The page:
One of the things that blew my mind when I was digging around about The Dream of Scipio, because as I say I’ve been obsessed with this a little bit recently, is that … Scipio Africanus Minor who’s the one who is telling about this dream that he had, he basically has this dream where he’s been taken up into the heavens by his grandfather, Scipio Africanus Major. This ancestor of his shows him, talks to him about his political fate and then kind of shows him the cosmic smallness of the empire as compared to the whole surface of the globe.

    Kind of gives him a little bit of a kick in the pants about the fragility of human reputation. But what I didn’t realize was that Scipio Africanus Minor was actually adopted into that gens. He was not originally the biological grandson. But because of the strength of that adoption, even the kind of spiritual grandfather, the genuineness of the strength of that adoption is manifested in the fact that this grandfather who died before this adopted grandson was born recognizes him as a grandson and takes him up into the heavens to show him the smallness of the earth and the music of the spheres. That was actually something that I thought was really beautiful and kind of striking in this foundational text of really that kind of lurks behind a lot of other texts that we know better.

    Dhananjay Jagannathan: I think that’s right and I think it points to something about family and lineage that’s surprising. I think maybe at first glance that the un-chosen dimensions of it, the fact that Scipio was adopted by someone who happened to have this famous father, Scipio Africanus, it’s not a matter of personal connection, but this is a matter of inheritance, something that we pick up.

    One of the complicated aspects of inheritance is that there will be aspects of our inheritance that we want to reject and aspects that we want to affirm. That gives us a sphere of choice that is then contextualized within a sphere of what is un-chosen. These things always go hand in hand in thinking about our families, but also thinking about culture more generally and patrimony, which is this notion that brings these two dimensions of human life together.

    Susannah Black Roberts: Well, Dhananjay, thank you so much for your time and speaking with us. I think I want to recommend to our listeners that if this kind of connection and intellectual genealogy is something that they think that they might want to participate in, Zena Hitz who you mentioned earlier, Dhananjay, who’s a mutual friend, has this thing called The Catherine Project, which is, that you can go to.

    She’s a tutor at St. John’s College, which is a kind of classical great books college. She also, as a side project, runs this great books program for everyone where she gathers together seminars of small groups of people to read through texts in the way that we’ve been talking about together. is something that anyone can check out if they would like to.

    Dhananjay Jagannathan: While we’re doing plugs, I should of course mention that my Uncle Mark Peterson’s book is Galileo’s Muse: Renaissance Mathematics and the Arts, which was published by Harvard University Press in 2011. It’s a book that still brings me a great deal of joy.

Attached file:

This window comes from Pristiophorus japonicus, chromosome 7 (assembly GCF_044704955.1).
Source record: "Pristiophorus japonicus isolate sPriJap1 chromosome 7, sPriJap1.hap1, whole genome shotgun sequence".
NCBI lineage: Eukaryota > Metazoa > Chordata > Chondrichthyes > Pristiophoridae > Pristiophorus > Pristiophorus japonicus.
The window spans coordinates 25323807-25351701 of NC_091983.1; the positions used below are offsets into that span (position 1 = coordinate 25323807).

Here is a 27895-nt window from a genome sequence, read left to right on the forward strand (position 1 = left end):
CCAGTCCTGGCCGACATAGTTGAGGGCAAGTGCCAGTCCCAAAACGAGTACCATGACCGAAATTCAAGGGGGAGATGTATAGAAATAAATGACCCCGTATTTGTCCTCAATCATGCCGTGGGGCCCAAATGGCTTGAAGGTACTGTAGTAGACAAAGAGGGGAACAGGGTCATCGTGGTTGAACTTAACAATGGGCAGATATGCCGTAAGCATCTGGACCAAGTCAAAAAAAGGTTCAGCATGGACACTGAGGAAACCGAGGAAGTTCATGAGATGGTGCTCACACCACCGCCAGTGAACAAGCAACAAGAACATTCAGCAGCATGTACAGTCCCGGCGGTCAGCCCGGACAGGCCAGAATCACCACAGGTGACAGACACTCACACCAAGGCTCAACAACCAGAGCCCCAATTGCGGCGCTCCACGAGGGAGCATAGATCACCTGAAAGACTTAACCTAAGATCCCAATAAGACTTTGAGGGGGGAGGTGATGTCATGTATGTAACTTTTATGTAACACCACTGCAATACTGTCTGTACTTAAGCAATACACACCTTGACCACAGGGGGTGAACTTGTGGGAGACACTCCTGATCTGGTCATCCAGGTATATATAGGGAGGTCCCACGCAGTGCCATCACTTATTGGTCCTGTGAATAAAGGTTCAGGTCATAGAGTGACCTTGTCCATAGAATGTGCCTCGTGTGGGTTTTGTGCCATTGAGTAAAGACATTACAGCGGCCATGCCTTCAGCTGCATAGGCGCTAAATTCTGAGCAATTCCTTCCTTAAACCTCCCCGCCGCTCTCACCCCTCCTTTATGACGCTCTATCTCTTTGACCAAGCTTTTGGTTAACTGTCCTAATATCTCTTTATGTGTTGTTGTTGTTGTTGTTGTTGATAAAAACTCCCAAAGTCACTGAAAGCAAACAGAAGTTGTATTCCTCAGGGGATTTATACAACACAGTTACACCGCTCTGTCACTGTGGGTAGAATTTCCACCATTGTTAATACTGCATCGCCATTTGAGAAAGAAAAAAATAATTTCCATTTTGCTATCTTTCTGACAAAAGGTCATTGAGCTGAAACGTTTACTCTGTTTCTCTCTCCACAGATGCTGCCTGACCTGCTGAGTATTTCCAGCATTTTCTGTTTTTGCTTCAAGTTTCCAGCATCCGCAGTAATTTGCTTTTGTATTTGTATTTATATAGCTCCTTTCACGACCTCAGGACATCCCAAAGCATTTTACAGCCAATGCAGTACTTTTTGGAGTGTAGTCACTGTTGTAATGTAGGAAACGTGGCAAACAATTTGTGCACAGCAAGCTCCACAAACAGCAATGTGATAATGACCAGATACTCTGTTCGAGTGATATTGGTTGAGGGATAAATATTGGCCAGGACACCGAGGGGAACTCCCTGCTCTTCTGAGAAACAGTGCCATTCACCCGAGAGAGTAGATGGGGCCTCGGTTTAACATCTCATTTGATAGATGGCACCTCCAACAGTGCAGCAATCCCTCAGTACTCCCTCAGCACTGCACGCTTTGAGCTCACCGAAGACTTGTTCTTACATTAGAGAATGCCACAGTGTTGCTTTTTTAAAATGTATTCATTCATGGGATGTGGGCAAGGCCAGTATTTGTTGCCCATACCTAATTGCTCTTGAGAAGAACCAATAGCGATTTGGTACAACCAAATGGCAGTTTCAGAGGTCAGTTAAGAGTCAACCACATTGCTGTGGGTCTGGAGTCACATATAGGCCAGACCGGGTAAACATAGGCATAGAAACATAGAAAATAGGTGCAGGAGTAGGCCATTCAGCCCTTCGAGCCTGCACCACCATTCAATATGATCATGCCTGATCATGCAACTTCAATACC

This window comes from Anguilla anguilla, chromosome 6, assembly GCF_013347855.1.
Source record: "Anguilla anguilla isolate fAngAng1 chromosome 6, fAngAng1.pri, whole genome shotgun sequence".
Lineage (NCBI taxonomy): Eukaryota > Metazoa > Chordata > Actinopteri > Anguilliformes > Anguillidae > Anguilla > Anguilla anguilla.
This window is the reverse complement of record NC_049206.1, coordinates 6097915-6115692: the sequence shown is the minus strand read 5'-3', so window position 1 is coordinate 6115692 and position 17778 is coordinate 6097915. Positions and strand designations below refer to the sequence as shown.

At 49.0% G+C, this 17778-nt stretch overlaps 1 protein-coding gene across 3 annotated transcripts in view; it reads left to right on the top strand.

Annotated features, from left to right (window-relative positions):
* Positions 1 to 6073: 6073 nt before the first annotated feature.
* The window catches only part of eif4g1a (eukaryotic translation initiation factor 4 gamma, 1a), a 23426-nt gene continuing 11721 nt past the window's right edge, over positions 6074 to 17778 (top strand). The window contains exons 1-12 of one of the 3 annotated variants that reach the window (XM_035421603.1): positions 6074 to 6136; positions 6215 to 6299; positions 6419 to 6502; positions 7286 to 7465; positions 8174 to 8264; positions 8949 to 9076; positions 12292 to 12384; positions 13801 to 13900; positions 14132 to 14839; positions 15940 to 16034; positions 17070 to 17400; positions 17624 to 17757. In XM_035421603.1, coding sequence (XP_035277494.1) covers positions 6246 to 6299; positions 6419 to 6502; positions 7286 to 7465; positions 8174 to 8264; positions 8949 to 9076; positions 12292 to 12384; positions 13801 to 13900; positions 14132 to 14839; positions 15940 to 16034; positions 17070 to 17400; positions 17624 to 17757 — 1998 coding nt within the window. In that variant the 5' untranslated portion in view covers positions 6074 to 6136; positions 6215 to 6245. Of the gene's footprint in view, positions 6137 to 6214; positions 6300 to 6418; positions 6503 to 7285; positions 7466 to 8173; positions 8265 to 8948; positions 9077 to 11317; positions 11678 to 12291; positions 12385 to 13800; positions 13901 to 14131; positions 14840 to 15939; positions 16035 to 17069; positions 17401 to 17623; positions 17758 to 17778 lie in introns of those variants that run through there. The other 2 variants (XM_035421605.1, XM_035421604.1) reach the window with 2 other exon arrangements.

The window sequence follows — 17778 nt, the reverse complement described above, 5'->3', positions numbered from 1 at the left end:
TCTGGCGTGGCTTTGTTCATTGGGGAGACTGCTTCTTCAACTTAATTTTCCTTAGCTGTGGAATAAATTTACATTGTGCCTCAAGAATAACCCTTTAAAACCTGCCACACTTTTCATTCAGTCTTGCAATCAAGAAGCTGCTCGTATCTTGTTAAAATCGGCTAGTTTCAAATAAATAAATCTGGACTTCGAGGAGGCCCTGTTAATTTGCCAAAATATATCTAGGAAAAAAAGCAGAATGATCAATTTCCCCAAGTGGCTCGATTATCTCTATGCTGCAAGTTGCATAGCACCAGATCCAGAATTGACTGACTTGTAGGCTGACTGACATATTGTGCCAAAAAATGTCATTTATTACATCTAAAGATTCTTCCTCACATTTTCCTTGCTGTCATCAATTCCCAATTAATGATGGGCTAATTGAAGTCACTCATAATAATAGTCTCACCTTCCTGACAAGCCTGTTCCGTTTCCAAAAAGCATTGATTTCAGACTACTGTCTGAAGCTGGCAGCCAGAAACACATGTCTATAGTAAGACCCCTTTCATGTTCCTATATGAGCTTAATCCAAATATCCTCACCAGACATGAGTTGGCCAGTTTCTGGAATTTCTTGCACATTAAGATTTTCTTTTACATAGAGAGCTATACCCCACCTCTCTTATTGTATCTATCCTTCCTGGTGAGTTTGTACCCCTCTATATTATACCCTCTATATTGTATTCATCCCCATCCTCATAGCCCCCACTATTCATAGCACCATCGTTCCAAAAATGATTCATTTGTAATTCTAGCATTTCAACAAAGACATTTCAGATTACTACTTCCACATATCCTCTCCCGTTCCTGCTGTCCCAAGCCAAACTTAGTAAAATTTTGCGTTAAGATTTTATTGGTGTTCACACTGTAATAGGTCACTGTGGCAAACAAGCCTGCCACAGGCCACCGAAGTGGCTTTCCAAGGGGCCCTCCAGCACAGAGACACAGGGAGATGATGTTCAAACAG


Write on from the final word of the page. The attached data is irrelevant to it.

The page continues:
Susannah Black Roberts: We will drop that link in there.

    Peter Mommsen: Thank you so much Dhananjay for this beautiful essay. It’s also the essay itself is an example, sort of what we’re talking about as a tribute to your uncle.

    Dhananjay Jagannathan: Thank you so much. It’s a joy as always to talk to you.

    Susannah Black Roberts: Thanks for listening, be sure to subscribe on iTunes or wherever you get your podcast needs met, and share with your friends! For a lot more content like this, check out for the digital magazine. You can also subscribe: $36/year will get you the print magazine, or for $99/year you can become a member of Plough. That membership carries a whole range of benefits, from free books, to regular calls with the editors, to invitations to special events, and the occasional gift. Our members are one aspect of the broader Plough community, and we depend on them as a kind of extra advisory council. Go to to learn more.

    Contributed By portrait of Peter Mommsen Peter Mommsen

    Peter Mommsen is editor of Plough Quarterly magazine. He lives in upstate New York with his wife, Wilma, and their three children.

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    Contributed By portrait of Susannah Black Roberts Susannah Black Roberts

    Susannah Black Roberts is a senior editor of Plough.

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    Contributed By DhananjayJagannathan Dhananjay Jagannathan

    Dhananjay Jagannathan is an assistant professor of philosophy at Columbia University, where he works in ancient Greek and Roman philosophy and the history of ethics.

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    Contributed By PhilChristman Phil Christman

    Phil Christman teaches first-year writing at the University of Michigan and is the editor of the Michigan Review of Prisoner Creative Writing.

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    Contributed By JosephMKeegin Joseph M. Keegin

    Joseph M. Keegin is a writer and editor at Athwart and The Point currently living in Chicago.